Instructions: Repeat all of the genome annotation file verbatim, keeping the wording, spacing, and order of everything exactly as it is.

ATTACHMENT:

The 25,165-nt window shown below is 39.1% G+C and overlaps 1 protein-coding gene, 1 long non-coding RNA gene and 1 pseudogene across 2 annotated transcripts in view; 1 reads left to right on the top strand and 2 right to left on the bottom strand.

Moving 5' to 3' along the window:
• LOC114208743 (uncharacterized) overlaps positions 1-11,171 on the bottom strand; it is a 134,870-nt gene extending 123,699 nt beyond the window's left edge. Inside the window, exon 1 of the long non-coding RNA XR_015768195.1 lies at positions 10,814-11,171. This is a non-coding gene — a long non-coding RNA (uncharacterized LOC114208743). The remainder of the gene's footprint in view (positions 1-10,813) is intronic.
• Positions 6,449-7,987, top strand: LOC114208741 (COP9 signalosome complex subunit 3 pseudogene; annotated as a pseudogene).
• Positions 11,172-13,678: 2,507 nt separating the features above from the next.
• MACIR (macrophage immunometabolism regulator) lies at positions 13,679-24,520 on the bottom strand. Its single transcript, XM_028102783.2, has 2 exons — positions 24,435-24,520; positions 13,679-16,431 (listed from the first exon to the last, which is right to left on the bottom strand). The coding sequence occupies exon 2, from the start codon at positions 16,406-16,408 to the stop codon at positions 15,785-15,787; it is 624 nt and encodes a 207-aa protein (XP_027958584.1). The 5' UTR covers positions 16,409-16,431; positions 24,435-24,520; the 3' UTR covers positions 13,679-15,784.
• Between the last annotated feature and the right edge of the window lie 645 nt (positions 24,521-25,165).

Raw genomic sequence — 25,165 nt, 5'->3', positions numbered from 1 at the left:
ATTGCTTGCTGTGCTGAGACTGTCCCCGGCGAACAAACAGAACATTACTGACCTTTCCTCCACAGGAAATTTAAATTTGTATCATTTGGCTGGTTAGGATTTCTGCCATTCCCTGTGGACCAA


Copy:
The 25,165-nt window shown below is 39.1% G+C and overlaps 1 protein-coding gene, 1 long non-coding RNA gene and 1 pseudogene across 2 annotated transcripts in view; 1 reads left to right on the top strand and 2 right to left on the bottom strand.

Moving 5' to 3' along the window:
• LOC114208743 (uncharacterized) overlaps positions 1-11,171 on the bottom strand; it is a 134,870-nt gene extending 123,699 nt beyond the window's left edge. Inside the window, exon 1 of the long non-coding RNA XR_015768195.1 lies at positions 10,814-11,171. This is a non-coding gene — a long non-coding RNA (uncharacterized LOC114208743). The remainder of the gene's footprint in view (positions 1-10,813) is intronic.
• Positions 6,449-7,987, top strand: LOC114208741 (COP9 signalosome complex subunit 3 pseudogene; annotated as a pseudogene).
• Positions 11,172-13,678: 2,507 nt separating the features above from the next.
• MACIR (macrophage immunometabolism regulator) lies at positions 13,679-24,520 on the bottom strand. Its single transcript, XM_028102783.2, has 2 exons — positions 24,435-24,520; positions 13,679-16,431 (listed from the first exon to the last, which is right to left on the bottom strand). The coding sequence occupies exon 2, from the start codon at positions 16,406-16,408 to the stop codon at positions 15,785-15,787; it is 624 nt and encodes a 207-aa protein (XP_027958584.1). The 5' UTR covers positions 16,409-16,431; positions 24,435-24,520; the 3' UTR covers positions 13,679-15,784.
• Between the last annotated feature and the right edge of the window lie 645 nt (positions 24,521-25,165).

Raw genomic sequence — 25,165 nt, 5'->3', positions numbered from 1 at the left:
ATTGCTTGCTGTGCTGAGACTGTCCCCGGCGAACAAACAGAACATTACTGACCTTTCCTCCACAGGAAATTTAAATTTGTATCATTTGGCTGGTTAGGATTTCTGCCATTCCCTGTGGACCAA